Windhoek - The Southern African Development Community (SADC)’s Council of Ministers faces a daunting mission of completing various significant tasks before the 39thheads of state and government summit to be held in Tanzania later this year.
The Council of Ministers oversees the functioning and development of SADC and ensures that policies and decisions are implemented.
The Council consists of ministers from each of the 16 member states; usually from the ministries responsible for foreign affairs and international relations, economic planning or finance, and meets twice a year in March and August.
The first meeting this year took place in Windhoek, Namibia, last week. During the two days, the ministers discussed issues of regional importance; considered a number of strategic documents and received reports on the implementation of the priority areas of the revised Regional Indicative Strategic Development Plan 2015-2020.
The Council also reviewed the implementation of the 38th SADC Summit, whose focus is on “Promoting Infrastructure Development and Youth Empowerment for Sustainable Development”. It also reviewed the decisions from the last council and approved the SADC Secretariat’s budget for 2019/2020.
In terms of progress, during the nine-month period from April to December 2018, the SADC Secretariat said performance stood at 77% with a budget utilisation of 76%.
The Southern Times is, however, informed that certain officials are disappointed at the slow pace at which things are being implemented.
Some of the things being implemented at a slow pace include the SADC regional development fund, Burundi’ SADC’s application process, while the Kingdom of Lesotho’s progress on the implementation of the reforms roadmap, and national dialogue also remain very slow.
The SADC University of Transformation, which was proposed almost two years ago also remains a pipe dream.
All these elements were discussed at last year’s SADC Summit and reiterated last week during the Council of Ministers’ meeting.
On the SADC development fund, it was agreed that the process is very slow as not all members are happy with the current proposed format.
The SADC regional development fund is a financial mechanism intended to mobilise resources from member states, the private sector and development partners to finance programmes and projects to deepen regional integration.
It is earmarked for operation in 2020.
As for Burundi, the Council of Ministers is running out of time as it has to brief and recommend to the heads of state and summit whether Burundi’s application to become a SADC member should be approved or not.
SADC has been assessing Burundi’s application since 2017. The Council of Ministers is responsible for assessing any country’s application to join SADC.
Meanwhile, Lesotho has been struggling to implement SADC elements that are necessary to restore peace and stability to the southern African kingdom, which has been battling political instability since 2014.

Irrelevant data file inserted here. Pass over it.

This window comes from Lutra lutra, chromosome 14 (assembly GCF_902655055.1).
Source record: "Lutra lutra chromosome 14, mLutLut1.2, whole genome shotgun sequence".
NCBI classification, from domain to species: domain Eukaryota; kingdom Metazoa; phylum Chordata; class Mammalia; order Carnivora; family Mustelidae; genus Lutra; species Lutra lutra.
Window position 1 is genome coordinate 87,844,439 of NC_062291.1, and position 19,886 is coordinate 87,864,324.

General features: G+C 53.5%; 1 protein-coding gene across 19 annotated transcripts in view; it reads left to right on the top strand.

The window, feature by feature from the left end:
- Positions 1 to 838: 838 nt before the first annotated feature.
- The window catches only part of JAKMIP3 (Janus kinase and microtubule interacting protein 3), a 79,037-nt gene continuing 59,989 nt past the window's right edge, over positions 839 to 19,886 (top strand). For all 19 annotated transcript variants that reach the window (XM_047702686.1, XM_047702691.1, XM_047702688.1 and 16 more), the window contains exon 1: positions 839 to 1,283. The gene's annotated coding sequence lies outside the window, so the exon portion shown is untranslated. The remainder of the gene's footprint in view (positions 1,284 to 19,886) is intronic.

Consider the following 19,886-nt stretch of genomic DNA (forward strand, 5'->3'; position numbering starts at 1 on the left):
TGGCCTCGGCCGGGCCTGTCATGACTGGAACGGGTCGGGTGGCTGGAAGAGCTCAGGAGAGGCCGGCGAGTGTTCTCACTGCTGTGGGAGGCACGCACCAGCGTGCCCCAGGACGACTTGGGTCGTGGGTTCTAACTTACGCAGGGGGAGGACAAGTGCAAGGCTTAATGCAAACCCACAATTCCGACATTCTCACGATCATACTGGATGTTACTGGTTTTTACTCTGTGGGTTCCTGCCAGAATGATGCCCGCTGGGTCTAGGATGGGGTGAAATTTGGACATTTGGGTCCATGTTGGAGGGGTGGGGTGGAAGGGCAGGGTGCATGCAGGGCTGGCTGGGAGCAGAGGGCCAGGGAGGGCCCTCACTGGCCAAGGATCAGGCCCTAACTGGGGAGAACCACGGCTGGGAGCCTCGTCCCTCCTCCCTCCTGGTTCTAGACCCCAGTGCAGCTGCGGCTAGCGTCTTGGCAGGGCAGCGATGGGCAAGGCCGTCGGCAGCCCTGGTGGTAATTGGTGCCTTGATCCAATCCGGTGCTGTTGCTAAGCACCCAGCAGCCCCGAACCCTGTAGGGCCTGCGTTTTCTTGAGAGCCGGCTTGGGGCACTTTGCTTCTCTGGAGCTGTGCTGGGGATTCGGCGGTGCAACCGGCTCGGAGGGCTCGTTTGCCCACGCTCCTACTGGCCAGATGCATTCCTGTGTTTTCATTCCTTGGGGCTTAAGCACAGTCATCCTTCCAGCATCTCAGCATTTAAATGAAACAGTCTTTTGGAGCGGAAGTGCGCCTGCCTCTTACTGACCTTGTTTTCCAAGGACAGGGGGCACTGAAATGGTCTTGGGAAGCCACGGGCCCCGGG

The Council of Ministers has a responsibility to make sure that the elements are achieved. The Council has to give an update during the heads of state and summit this year.
As for the SADC University of Transformation, the bosses (SADC heads of state) would be keen to know how far this idea is.
The SADC University of Transformation is in the form of a virtual university to focus on entrepreneurship, innovation, commercialisation, technology transfer, enterprise development, digital and building a knowledge economy to support the SADC industrialisation agenda.
The university is the brainchild of King Mswati III of Swaziland who at the time of his chairmanship in 2016 proposed that the establishment of the institution will assist industrial production.
Netumbo Nandi-Ndaitwah, the Deputy Prime Minister and Minister of International Relations and Cooperation of Namibia, said it is now incumbent upon them to ensure effective, timely and full implementation of these decisions.
Nandi-Ndaitwah, who is also the Chairperson of the SADC Council of Ministers, said both the SADC Secretariat and member states should promote a culture of implementing and carrying out SADC activities and Summit decisions timely and efficiently, thereby spurring economic development in the region.
She, however, said that the Council’s meeting in Windhoek was indeed a success based on the manner in which they addressed the issues under discussion, and more so on the appropriate decisions they took.
“The decisions we adopted are well-suited for the programmes and activities of the SADC we want in realising our goals and objectives,” she said.
SADC Executive Secretary, Dr Stergomena Tax added that focus during 2018 remained on fostering industrialisation.
“A number of activities that are in line with the SADC industrialisation pillars, namely industrialisation, competitiveness, regional integration, and cross-cutting issues, as well as programmes in support of industrialisation, were implemented successfully,” she said.